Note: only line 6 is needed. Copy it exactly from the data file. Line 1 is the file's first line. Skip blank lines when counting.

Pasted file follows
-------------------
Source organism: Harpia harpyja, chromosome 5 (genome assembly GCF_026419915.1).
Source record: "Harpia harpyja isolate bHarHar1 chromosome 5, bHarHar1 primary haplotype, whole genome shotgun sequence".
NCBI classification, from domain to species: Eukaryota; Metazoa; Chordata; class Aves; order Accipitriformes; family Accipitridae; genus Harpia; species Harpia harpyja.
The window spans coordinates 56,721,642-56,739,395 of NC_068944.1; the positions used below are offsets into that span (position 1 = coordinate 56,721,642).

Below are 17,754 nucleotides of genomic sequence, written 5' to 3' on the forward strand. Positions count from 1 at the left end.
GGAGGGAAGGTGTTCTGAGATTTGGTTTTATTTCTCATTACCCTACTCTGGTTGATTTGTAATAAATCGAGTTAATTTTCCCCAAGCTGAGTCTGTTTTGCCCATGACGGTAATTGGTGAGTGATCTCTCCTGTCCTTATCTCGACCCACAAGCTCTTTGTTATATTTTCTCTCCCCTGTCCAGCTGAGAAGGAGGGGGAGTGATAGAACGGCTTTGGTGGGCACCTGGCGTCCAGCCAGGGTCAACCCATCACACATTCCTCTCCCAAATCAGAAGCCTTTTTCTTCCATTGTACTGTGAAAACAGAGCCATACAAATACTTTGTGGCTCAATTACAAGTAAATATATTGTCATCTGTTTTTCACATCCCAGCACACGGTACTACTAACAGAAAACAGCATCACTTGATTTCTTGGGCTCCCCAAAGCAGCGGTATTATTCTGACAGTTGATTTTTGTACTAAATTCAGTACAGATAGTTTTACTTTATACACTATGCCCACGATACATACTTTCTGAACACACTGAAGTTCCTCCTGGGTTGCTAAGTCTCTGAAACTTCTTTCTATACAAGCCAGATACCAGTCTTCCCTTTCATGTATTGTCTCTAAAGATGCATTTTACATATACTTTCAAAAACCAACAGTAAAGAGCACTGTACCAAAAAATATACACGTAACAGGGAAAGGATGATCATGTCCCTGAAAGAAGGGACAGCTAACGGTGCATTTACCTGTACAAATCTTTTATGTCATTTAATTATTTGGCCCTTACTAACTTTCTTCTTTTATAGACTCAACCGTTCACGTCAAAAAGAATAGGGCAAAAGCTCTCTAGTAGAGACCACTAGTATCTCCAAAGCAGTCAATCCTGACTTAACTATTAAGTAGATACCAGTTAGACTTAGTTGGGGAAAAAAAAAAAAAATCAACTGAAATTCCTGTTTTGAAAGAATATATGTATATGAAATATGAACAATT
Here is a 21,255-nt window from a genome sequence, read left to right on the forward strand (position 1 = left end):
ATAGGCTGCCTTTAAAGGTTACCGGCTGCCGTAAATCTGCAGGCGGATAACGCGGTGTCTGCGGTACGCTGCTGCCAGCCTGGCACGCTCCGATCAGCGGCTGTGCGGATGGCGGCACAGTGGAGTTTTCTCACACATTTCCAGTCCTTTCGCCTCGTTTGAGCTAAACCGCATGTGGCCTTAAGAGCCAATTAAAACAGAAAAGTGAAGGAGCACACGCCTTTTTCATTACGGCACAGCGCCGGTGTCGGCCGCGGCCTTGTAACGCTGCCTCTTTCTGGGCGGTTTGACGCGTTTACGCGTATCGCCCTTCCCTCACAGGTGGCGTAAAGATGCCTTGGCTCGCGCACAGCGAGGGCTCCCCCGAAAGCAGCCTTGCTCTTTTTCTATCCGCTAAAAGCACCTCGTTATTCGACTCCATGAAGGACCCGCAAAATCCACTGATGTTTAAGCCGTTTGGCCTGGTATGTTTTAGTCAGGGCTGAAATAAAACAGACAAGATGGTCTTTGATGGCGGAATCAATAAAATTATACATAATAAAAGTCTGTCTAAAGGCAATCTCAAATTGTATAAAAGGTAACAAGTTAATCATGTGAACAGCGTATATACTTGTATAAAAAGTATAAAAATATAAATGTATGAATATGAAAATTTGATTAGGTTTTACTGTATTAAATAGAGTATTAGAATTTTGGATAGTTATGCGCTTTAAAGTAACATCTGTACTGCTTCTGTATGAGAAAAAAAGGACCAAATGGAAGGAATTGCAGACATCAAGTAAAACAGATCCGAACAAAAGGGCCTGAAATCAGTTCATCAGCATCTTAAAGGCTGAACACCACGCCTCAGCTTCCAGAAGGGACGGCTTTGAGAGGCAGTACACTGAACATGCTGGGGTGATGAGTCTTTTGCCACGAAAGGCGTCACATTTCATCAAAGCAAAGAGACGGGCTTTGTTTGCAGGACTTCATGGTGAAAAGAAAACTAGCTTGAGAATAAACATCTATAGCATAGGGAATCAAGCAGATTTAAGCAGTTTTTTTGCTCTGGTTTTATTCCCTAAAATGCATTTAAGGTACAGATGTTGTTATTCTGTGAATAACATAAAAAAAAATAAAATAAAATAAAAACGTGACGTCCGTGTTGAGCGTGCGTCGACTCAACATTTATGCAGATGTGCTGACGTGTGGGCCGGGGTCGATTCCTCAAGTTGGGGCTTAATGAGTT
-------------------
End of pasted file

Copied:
GGAGGGAAGGTGTTCTGAGATTTGGTTTTATTTCTCATTACCCTACTCTGGTTGATTTGTAATAAATCGAGTTAATTTTCCCCAAGCTGAGTCTGTTTTGCCCATGACGGTAATTGGTGAGTGATCTCTCCTGTCCTTATCTCGACCCACAAGCTCTTTGTTATATTTTCTCTCCCCTGTCCAGCTGAGAAGGAGGGGGAGTGATAGAACGGCTTTGGTGGGCACCTGGCGTCCAGCCAGGGTCAACCCATCACACATTCCTCTCCCAAATCAGAAGCCTTTTTCTTCCATTGTACTGTGAAAACAGAGCCATACAAATACTTTGTGGCTCAATTACAAGTAAATATATTGTCATCTGTTTTTCACATCCCAGCACACGGTACTACTAACAGAAAACAGCATCACTTGATTTCTTGGGCTCCCCAAAGCAGCGGTATTATTCTGACAGTTGATTTTTGTACTAAATTCAGTACAGATAGTTTTACTTTATACACTATGCCCACGATACATACTTTCTGAACACACTGAAGTTCCTCCTGGGTTGCTAAGTCTCTGAAACTTCTTTCTATACAAGCCAGATACCAGTCTTCCCTTTCATGTATTGTCTCTAAAGATGCATTTTACATATACTTTCAAAAACCAACAGTAAAGAGCACTGTACCAAAAAATATACACGTAACAGGGAAAGGATGATCATGTCCCTGAAAGAAGGGACAGCTAACGGTGCATTTACCTGTACAAATCTTTTATGTCATTTAATTATTTGGCCCTTACTAACTTTCTTCTTTTATAGACTCAACCGTTCACGTCAAAAAGAATAGGGCAAAAGCTCTCTAGTAGAGACCACTAGTATCTCCAAAGCAGTCAATCCTGACTTAACTATTAAGTAGATACCAGTTAGACTTAGTTGGGGAAAAAAAAAAAAAATCAACTGAAATTCCTGTTTTGAAAGAATATATGTATATGAAATATGAACAATT